deleteSession(s:string sessionId): The Publishing Client and/or the Subscribing Client can use this method to close a previously openend session with the StepServer. I suggest that the programmer who gets this exception, when calling closeSession(), should act as if the Session has been closed and go about the normal flow of his/her software. This method should be consider deprecated. The AuthenticationInfo type provides support for session-less authentication which is the method of authentication. See the examples for more information.
long send(step:AuthenticationInfo authInfo, step:Message message): The Publishing Client can use this method to send an XML message to the StepServer. The StepServer in response would return a unique server side( generated ) messageId. This is not to be confused with the clientMessageId which is a unique client generated message identifier.
step:Message peek(step:AuthenticationInfo authInfo, s:string queueName): The Subscribing Client can use this method to acquire a copy of the oldest XML Message waiting for it in its assigned queue without deleting this XML Message from that Queue on the StepServer. This method returns a Message object which can be null if the queue happens to be empty. The user of this method should test for null and react by sleeping for a certain period of time before peeking again. A suggested amount of time to sleep is not less than 60 seconds, and maybe between 5 to 10 minutes. This reduced the burden on our StepServer. For time critical applications, the time to sleep can be reduced.
delete( step:AuthenticationInfo authInfo, s:string queueName): The Subscribing Client can use this method to delete the oldest XML Message in its assigned queue. This after having had a chance to examine this XML Message by using the peek() method. It is expected that a Subscribing client would peek() first, acquire the data stored in the XML message, persist, use, or consume this piece of data on the Client Side, then issue a delete() to remove the message from its assigned queue on the StepServer.
deleteWithCriteria( step:AuthenticationInfo authInfo, s:string queueName, Array of step:NVPair searchCriteria): The Subscribing Client can use this method to deletes a message on a particular queue of the Step Server and that matches the given array of name/value pairs. This method is less safe than delete(). Be as it may, it is here for flexibility.
If you are using the Apache Axis SOAP toolkit, all of the preceding methods may throw a org.apache.axis.AxisFault (which in turn extends java.rmi.RemoteException). If you are using .NET, all of the preceding methods may throw either a System.Net.WebException or a System.Web.Services.Protocols.SoapException.
The Publishing Client
All publishing clients are expected to set up an account with the organization hosting the StepServer( CCAP in our case ). Then, with the help of the STEP Technology staff at CCAP, the publishing client should agree on a unique client name to be used for identification, the message type, and the document content( DTD Format ) of the XML message(s) to be sent to the StepServer. This is also know as the SOAP message payload in a SOAP world. In addition, the Name of the Remote Client( subscriber ) that will be receiving the XML message is also required. After getting a copy of the latest WSDL and converting it to classes that provide the API, a publishing client is expected to build an XML message, construct a Message object for this XML message, use the API to send the Message object(s) using send()( or a cycle of send() methods). This cycle can be repeated for as many messages as required by the publishing client. A publishing client can publish messages with as many message types as agreed upon with the organization hosting the StepServer( CCAP in our case ). Each publishing client can publish messages with different message types as long as the client destined to receive the message( the subscriber ) is setup to receive messages of this message type.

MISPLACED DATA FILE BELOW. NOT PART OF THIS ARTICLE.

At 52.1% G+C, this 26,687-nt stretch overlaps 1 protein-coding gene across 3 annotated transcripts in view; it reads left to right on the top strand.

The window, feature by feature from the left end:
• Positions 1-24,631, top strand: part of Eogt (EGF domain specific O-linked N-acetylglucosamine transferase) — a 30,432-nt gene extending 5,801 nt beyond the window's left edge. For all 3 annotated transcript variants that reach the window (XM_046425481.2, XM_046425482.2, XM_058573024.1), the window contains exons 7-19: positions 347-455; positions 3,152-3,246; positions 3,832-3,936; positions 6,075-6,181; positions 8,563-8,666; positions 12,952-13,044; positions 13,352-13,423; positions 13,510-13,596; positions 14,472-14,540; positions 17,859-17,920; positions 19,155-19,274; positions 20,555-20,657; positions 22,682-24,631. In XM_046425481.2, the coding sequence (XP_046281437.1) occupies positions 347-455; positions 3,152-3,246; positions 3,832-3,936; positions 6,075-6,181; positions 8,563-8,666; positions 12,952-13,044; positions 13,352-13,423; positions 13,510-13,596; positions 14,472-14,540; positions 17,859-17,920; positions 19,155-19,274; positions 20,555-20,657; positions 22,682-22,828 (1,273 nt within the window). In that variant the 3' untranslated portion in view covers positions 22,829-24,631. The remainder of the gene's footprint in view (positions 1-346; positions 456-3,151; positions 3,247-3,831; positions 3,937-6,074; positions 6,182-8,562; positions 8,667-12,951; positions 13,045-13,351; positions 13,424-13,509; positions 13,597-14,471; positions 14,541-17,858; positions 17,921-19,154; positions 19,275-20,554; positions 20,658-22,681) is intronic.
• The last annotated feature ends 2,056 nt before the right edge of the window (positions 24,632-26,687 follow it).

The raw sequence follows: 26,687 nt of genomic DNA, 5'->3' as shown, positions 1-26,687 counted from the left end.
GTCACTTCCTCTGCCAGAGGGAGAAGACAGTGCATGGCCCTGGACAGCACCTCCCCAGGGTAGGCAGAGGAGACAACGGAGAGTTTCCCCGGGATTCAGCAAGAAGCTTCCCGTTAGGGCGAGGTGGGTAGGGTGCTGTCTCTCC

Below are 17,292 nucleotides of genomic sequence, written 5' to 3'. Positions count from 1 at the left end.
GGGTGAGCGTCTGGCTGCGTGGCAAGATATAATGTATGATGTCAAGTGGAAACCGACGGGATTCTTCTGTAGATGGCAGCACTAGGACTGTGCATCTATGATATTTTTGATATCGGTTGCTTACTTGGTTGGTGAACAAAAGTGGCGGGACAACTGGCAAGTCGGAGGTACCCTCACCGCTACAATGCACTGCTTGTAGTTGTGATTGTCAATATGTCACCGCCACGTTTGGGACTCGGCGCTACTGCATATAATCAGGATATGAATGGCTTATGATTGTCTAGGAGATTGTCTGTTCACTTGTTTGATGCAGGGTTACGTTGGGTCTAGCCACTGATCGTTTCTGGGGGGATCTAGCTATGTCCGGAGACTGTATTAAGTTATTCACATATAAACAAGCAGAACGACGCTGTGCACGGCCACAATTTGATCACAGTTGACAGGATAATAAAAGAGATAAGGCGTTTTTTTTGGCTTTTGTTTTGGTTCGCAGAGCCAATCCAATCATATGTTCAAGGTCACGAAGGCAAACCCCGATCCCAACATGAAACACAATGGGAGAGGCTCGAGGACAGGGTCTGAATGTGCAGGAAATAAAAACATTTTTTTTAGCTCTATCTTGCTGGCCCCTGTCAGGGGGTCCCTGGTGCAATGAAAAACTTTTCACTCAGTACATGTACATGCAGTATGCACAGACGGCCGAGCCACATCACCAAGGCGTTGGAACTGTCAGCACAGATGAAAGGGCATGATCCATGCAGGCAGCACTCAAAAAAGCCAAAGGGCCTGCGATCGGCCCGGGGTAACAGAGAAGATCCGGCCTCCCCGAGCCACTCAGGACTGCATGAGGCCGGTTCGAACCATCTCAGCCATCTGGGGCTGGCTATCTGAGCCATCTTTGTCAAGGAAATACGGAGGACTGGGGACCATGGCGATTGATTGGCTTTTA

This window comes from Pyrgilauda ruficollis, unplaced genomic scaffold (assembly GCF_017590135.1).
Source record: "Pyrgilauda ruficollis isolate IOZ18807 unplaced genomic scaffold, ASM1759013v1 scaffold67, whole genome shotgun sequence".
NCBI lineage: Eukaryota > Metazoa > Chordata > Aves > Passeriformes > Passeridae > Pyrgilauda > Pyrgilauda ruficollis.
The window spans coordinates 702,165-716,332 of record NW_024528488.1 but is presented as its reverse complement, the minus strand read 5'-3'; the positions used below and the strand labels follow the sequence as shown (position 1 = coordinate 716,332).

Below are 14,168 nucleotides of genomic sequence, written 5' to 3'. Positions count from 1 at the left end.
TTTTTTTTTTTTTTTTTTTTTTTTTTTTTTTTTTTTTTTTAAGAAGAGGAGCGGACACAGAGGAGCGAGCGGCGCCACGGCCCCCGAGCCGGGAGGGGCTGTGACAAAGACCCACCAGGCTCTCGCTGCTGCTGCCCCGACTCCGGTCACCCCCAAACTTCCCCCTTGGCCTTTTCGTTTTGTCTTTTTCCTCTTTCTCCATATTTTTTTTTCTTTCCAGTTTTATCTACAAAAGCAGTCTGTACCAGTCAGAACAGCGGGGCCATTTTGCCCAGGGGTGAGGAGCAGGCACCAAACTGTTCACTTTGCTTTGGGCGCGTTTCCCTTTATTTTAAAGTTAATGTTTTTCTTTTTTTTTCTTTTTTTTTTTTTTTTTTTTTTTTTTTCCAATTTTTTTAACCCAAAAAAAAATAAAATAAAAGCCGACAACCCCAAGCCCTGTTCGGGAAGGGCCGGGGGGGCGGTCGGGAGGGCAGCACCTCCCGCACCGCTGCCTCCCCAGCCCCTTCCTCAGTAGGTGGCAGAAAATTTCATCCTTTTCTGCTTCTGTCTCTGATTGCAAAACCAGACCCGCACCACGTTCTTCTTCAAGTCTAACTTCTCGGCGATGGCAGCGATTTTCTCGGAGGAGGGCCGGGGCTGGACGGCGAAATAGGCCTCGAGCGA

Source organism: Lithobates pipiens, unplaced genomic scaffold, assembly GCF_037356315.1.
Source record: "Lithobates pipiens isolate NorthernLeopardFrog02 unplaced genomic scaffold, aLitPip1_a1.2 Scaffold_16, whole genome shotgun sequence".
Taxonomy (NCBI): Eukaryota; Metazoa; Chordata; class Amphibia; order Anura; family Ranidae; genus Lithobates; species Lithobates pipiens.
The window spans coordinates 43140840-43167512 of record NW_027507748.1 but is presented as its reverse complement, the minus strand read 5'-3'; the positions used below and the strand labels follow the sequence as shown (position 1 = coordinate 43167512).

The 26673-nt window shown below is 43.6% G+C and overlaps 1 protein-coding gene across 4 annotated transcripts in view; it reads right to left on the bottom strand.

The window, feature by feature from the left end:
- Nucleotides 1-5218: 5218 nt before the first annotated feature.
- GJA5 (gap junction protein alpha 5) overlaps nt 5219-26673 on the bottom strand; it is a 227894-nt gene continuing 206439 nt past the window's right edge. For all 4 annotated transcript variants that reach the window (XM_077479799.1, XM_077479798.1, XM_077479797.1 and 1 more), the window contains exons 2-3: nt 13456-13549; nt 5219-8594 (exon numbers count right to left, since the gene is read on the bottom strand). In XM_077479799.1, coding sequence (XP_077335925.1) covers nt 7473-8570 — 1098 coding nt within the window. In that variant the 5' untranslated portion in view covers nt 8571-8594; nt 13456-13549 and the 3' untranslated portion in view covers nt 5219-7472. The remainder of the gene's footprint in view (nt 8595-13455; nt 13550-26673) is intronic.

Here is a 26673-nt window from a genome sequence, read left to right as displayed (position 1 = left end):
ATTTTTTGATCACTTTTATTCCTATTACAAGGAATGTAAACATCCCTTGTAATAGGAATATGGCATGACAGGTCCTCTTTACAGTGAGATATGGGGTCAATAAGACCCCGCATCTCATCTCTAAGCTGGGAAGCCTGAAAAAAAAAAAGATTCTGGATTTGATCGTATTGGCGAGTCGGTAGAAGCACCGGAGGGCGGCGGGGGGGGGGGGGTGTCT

The Subscribing Client
All subscribing clients are expected to setup an account with the organization hosting the StepServer( CCAP in our case ). Then, with the help of the STEP Technology staff at CCAP, the subscribing client should agree on a unique client name to be used for identification, the message type, and the document content( DTD Format ) of the XML message(s) that are to be acquired from the StepServer. This DTD file is not necesseraly required by the StepServer, but could be useful to the subscribing client as a contract for the content of incoming XML messages. This is also know as the SOAP message payload in a SOAP world. After getting a copy of the latest WSDL and converting it to classes that provide the API, a subscribing client is expected to use the API to peek at the next available Message object available in his/her queue using peek() method, do whatever s/he desires with the content of this Message object, then using the messageId acquired from the Message object construct a request to delete this Message object from the StepServer using the deleteWithCriteria() method (see the RemoteClient class in any of the three examples, for the correct usage of this call). This cycle can be repeated for as many messages as are currently stored on the queue assigned for this subscribing client and with this particular message type. Each subscribing client can subscribe to messages with different message types as long as this client was previously setup to receive messages of this message type. If a subscribing client is setup to receive messages of different message type, s/he is in essence accessing different message queues on the StepServer, one for each ClientName/MessageType pairing.
The StepServer( StepServer System )
The StepServer is a component of the STEP Technology. While the StepServer is capable of being a single server side Java program that can be setup and run on a single computer, most of the time it is made up of a cluster of Java programs running on multiple computers.